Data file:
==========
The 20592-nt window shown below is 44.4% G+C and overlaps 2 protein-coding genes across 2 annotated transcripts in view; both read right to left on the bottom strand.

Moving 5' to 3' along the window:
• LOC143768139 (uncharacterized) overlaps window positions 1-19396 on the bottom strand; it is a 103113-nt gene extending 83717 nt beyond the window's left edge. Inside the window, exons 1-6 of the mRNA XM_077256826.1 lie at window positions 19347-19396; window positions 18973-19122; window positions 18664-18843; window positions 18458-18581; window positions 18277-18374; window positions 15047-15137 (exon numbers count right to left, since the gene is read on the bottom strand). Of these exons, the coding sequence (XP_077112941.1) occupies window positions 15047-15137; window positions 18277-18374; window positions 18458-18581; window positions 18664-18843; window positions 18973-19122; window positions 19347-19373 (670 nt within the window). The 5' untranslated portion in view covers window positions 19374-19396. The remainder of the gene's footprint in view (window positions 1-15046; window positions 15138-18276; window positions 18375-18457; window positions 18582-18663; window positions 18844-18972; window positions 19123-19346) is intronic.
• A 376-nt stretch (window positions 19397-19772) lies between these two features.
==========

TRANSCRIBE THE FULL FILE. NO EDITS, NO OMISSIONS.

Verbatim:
The 20592-nt window shown below is 44.4% G+C and overlaps 2 protein-coding genes across 2 annotated transcripts in view; both read right to left on the bottom strand.

Moving 5' to 3' along the window:
• LOC143768139 (uncharacterized) overlaps window positions 1-19396 on the bottom strand; it is a 103113-nt gene extending 83717 nt beyond the window's left edge. Inside the window, exons 1-6 of the mRNA XM_077256826.1 lie at window positions 19347-19396; window positions 18973-19122; window positions 18664-18843; window positions 18458-18581; window positions 18277-18374; window positions 15047-15137 (exon numbers count right to left, since the gene is read on the bottom strand). Of these exons, the coding sequence (XP_077112941.1) occupies window positions 15047-15137; window positions 18277-18374; window positions 18458-18581; window positions 18664-18843; window positions 18973-19122; window positions 19347-19373 (670 nt within the window). The 5' untranslated portion in view covers window positions 19374-19396. The remainder of the gene's footprint in view (window positions 1-15046; window positions 15138-18276; window positions 18375-18457; window positions 18582-18663; window positions 18844-18972; window positions 19123-19346) is intronic.
• A 376-nt stretch (window positions 19397-19772) lies between these two features.